Much has been lost and much has been gained. This is the thought that remains near as I move through each day. In the midst of times when I cannot imagine adapting to one more change – I am reminded of the beauty that surrounds me.
Each evening this week, I have enjoyed long walks with Lilly. There are hints of spring all around us. As always, the change of seasons draws a whole new personality out of the mountains. The sun is shifting–my apartment is filling with unexpected light. Where there was no sign of sun through the windows before Christmas, now the sun peaks around my living room windows earlier and earlier each afternoon.
Today I started working on my balcony. It is a perfect size for a table and chairs, a place for a dog to lie down and room for me to relax and enjoy the scenery (if I can stay awake!). At night, the stars are bright and the moon – the moon is near and strong.
Often I wonder what else I could ever need. And then I remember–I came to this place having had so much. The choices made were not easy. I said goodbye to many objects that had been a part of my life for a long time.
Throughout this transition, I have been reminded of a Zen koan:
barn’s burnt down… now I can see the moon.
After a full week of focusing on so many details to help with my move, I said ‘see you later'(never say goodbye) to people who had given every bit of their energy and strength to unpack, arrange my things and offer their emotional support. I miss them terribly but know that their time with me had to end. They have returned to their own homes and I have begun the process of making this new place – my home.
It has been a long time since I have moved to a new town. I think about all of the people who I met along the way while living in Greenville NC for 20 years. They helped shape who I am today and I know they will always be a part of me. Even though we are far from one another, we will stay connected – that is the way of friendships.
Tonight I write as Lilly sleeps next to me. No kennel will confine her right now. She is by my side with an alert eye to the changes around us. We belong to one another and in a place filled with new faces and routines, this bond brings comfort and strength.
The stress of establishing ourselves is evident. Lilly always loses her appetite when there is change of any kind. I feel easily overwhelmed as I meet incoming assistants and begin training for my care. I feel easily overwhelmed as I continue to look for pieces of my life still packed or stacked in undiscovered places throughout my apartment. I pray for patience as this transition takes place at a pace set by the length of each day and the schedule of those who are with me to help.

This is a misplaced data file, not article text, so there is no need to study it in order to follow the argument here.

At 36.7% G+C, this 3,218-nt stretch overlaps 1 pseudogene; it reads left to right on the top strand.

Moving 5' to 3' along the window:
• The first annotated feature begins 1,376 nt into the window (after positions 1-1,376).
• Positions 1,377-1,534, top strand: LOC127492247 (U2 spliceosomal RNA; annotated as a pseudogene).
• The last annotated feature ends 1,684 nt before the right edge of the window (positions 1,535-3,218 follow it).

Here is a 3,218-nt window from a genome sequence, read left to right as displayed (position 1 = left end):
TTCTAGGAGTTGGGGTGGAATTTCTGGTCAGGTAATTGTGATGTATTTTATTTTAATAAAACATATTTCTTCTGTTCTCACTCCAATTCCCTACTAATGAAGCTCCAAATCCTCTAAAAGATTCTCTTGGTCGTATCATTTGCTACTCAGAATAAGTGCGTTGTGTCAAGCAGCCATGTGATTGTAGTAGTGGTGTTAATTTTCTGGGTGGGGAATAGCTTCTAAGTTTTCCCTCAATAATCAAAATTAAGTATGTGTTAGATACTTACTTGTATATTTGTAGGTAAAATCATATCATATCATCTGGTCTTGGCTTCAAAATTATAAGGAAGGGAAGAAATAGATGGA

Through it all I am grateful for the support and structure of the community around me. This retirement community is beautiful – out every window there is a view of trees and mountains. The food is great and I am never alone – but I have moved into a retirement community. At the age of 54 this was not what I anticipated.
This was, and still is, a big decision. Each day I talk myself through moments of challenge and, in turn, give thanks for the chance to make such a move. This community has welcomed both Lilly and I. Even though the work of resettling can only be done by me, I know it would have been more challenging without the support and resources available in this place.
Why the fishbowl? The image speaks to my feelings. Like that fish, my leap to make this move is a stretch and risky. The new bowl is larger and full of possibilities. Taking this leap has been an act of faith. An act of faith filled with unanswered questions and unexpected feelings.
And tomorrow is a new day…
One week left – moving van reserved, boxes filling, and copious calls being made. No matter how organized I had hoped to be, at this moment the list grows and time shortens. The retirement community has been gracious. No charge for the guest apartment! My friends can stay in a beautiful apartment down the hall from my new home. This means they will be more than comfortable – a good thing because they will have driven six hours, helped unload and put up with me (a ball of emotion).
There is a moment in any large project I undertake when I am humbled by the people who surround me to support and assist. The exchange between myself and those who catch my vision or rally to my aid is often filled with grace and humor. The most difficult part for me? To SIT and watch as my directions are taken. I cannot touch any of the objects being unwrapped and placed in drawers, cabinets or hung on walls. When my directions begin to sound like demands I know it is time to stop, to take a break for a walk outside or to share a glass of wine. May I have the insight to know when those moments are needed.
The last days are here. This time next week Lilly and I will be sleeping in our new apartment and waking to the sun’s light as it crests over the mountains. There have been more unexpected challenges than I thought possible. Yet, with family and dear friends, what seemed impossible has been accomplished.
Surrounded by grace – I continue to give thanks.